Way, way back, when I was editor of a base newspaper for an agency of the US Department of Defense, we used a reading standard for the articles. Most of our base employees were factory workers, and it was part of my job to make sure the newspaper articles were based on a 10th grade reading level. (Both of the previous sentences break the rules. They are both too long.)
There are some tests like this on the Internet, but Steve Cochran II probably didn’t use them.
For example, I wonder if a fourth grader knows what a GPS is? (The initials stand for Global Positioning System.)
How about Cambodia? Mocha-skinned? Spiraling?
(By the way, “Bloody brilliant” is blasphemous.)
Okay, it has been 59 years since I was 10, so I don’t really know the answers to these questions – just wondering.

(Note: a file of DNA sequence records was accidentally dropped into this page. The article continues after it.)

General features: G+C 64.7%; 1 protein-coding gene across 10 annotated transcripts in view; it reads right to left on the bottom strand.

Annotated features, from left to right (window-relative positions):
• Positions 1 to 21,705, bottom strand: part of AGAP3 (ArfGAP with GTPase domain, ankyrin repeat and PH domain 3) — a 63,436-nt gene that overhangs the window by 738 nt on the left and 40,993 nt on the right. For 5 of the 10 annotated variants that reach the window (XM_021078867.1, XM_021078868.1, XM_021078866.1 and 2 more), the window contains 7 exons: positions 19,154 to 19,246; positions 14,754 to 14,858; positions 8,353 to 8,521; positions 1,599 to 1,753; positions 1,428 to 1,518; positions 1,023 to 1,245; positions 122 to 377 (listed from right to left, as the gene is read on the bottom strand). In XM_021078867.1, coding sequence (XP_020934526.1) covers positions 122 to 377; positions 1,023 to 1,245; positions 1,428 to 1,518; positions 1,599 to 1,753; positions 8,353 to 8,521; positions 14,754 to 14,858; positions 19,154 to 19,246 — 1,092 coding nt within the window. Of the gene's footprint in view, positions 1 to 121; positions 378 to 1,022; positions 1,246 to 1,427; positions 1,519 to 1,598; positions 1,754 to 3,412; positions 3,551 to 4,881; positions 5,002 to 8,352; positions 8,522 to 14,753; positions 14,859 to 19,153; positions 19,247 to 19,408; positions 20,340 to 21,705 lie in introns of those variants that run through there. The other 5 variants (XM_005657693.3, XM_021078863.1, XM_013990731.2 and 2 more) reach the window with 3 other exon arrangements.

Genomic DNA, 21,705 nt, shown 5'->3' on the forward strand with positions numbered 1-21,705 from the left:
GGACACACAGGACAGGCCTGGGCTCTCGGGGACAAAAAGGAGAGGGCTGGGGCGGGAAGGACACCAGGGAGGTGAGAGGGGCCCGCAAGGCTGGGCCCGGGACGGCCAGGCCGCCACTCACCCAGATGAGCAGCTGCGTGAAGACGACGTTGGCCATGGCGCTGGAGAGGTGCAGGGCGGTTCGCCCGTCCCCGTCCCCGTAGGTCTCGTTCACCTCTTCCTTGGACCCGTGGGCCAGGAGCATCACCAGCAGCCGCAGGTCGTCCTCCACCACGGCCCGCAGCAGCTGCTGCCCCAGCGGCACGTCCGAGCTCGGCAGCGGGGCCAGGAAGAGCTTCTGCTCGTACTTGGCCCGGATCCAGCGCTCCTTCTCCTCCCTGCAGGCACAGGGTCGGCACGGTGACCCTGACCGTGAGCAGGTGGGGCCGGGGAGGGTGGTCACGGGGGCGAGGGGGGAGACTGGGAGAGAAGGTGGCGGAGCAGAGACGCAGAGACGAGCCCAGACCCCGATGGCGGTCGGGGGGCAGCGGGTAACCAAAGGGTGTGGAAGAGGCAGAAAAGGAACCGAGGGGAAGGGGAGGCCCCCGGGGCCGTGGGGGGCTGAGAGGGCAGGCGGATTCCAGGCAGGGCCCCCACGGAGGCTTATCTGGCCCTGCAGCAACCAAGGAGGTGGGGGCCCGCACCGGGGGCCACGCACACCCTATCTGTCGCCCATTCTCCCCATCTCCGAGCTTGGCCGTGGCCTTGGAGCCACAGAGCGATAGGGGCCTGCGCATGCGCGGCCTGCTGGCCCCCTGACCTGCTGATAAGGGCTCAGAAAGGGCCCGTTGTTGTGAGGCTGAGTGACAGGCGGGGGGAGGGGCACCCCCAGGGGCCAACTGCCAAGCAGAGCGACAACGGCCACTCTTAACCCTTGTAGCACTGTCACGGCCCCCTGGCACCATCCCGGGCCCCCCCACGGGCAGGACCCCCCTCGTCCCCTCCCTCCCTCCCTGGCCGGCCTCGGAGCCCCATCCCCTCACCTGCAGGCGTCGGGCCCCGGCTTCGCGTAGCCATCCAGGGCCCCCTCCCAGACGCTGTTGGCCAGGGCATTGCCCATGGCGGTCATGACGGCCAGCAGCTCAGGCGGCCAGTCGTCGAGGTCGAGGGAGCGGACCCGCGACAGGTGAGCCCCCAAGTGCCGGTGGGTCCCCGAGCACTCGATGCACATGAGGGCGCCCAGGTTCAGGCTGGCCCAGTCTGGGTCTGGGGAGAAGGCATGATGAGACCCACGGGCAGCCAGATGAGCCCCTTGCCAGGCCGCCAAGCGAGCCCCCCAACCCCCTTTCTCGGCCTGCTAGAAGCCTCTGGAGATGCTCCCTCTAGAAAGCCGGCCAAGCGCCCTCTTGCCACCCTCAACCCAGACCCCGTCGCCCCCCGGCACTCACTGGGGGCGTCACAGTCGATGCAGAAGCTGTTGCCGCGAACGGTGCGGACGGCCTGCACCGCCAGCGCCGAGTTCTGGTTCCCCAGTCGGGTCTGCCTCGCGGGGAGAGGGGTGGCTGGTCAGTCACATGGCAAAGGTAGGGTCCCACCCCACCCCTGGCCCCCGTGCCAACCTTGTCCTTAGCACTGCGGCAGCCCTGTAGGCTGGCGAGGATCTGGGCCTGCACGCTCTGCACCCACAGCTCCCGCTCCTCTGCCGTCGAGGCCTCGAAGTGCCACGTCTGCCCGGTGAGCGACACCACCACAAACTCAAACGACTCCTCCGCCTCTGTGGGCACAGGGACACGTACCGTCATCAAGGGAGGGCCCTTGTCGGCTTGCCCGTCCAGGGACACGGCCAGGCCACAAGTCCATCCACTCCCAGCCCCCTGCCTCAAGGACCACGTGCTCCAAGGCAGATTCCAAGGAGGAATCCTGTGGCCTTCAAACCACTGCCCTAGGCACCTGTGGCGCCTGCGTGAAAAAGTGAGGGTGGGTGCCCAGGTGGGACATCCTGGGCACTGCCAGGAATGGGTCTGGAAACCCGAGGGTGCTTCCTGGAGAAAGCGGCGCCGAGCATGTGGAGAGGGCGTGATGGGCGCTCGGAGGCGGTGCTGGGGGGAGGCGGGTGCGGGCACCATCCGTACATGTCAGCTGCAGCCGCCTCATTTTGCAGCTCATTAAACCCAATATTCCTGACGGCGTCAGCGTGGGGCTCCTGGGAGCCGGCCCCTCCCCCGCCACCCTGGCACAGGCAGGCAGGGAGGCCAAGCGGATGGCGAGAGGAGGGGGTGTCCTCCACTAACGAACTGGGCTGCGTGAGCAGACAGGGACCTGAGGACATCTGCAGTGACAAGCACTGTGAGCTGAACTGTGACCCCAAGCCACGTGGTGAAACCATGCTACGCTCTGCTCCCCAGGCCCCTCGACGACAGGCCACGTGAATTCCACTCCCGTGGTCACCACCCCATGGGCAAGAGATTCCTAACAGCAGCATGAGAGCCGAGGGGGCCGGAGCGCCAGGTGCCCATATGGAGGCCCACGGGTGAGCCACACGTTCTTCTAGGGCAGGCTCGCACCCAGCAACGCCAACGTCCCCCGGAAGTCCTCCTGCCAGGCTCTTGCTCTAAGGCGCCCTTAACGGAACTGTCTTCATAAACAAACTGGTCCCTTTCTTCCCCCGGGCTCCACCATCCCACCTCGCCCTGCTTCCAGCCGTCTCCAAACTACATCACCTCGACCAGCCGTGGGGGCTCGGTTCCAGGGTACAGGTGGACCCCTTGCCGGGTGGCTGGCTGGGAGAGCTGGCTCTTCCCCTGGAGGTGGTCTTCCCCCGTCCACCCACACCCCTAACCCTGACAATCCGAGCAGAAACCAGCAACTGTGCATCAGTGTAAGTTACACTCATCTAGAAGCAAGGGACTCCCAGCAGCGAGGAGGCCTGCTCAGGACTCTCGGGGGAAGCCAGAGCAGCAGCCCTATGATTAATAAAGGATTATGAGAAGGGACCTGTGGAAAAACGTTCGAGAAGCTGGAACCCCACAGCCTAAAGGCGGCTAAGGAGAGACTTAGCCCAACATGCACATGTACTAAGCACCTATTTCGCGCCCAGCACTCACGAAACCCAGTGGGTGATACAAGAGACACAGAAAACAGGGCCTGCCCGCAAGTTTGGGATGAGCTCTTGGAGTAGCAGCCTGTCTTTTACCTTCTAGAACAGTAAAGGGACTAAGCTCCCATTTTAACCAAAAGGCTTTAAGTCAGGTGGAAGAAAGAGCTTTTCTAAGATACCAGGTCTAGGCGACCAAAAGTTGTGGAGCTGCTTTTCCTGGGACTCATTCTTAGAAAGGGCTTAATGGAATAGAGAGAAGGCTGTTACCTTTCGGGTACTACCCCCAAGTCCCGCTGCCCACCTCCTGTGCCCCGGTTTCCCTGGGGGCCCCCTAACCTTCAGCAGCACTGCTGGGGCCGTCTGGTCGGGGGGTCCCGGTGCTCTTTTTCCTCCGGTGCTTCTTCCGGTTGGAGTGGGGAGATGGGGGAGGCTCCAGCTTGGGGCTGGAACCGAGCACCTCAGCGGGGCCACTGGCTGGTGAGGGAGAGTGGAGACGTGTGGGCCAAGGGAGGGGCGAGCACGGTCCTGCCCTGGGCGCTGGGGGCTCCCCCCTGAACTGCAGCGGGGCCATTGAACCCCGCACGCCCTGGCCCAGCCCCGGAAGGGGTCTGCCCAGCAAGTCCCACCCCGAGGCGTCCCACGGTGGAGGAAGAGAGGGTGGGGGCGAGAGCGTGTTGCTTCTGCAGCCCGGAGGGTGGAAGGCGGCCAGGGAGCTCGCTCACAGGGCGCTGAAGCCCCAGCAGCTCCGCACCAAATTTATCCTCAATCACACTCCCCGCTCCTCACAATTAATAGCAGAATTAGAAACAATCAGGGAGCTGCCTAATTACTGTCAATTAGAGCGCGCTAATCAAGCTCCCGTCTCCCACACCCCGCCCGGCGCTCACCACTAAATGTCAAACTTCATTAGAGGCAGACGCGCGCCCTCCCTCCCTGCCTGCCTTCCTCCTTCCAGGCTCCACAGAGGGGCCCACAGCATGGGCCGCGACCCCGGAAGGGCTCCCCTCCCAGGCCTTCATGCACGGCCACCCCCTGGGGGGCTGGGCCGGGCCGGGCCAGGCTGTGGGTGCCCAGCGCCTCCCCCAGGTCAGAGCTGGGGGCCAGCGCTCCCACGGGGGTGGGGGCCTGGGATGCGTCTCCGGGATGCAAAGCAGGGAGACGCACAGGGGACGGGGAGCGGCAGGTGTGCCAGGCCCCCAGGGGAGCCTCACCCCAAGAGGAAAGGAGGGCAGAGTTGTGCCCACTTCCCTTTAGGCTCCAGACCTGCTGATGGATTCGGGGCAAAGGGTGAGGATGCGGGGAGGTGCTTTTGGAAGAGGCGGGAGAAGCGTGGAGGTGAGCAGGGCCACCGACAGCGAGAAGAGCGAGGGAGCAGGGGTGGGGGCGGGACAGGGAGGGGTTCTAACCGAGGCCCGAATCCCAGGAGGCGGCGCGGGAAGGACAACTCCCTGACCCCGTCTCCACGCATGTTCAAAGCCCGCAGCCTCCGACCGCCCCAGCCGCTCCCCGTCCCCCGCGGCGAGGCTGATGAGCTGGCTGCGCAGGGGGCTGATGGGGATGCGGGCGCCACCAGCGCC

What I DO know is my copy had some typos and some editing mistakes. I think I received an advance reading copy, so hopefully corrections will be made later. Perhaps a pronoun could be used in this one paragraph: “Around the corner waddled the brown-and-white beagle. ‘Oh, hi there, Milo,’ Santa said. The portly brown-and-white beagle padded his way over . . . .” Ahem, “Beagle” should be capitalized.
Cochran writes this is the first in a possible series. It seems all the rage today to write ten or so related books. I guess you could say that idea goes all the way back to the Sherlock Holmes stories. Or, maybe even to the insides of the pyramids!
It may be nuts for a 69-year-old grandfather to critique a book for ten-year old children, but I was thinking about this for some grandchildren.
They will probably love it.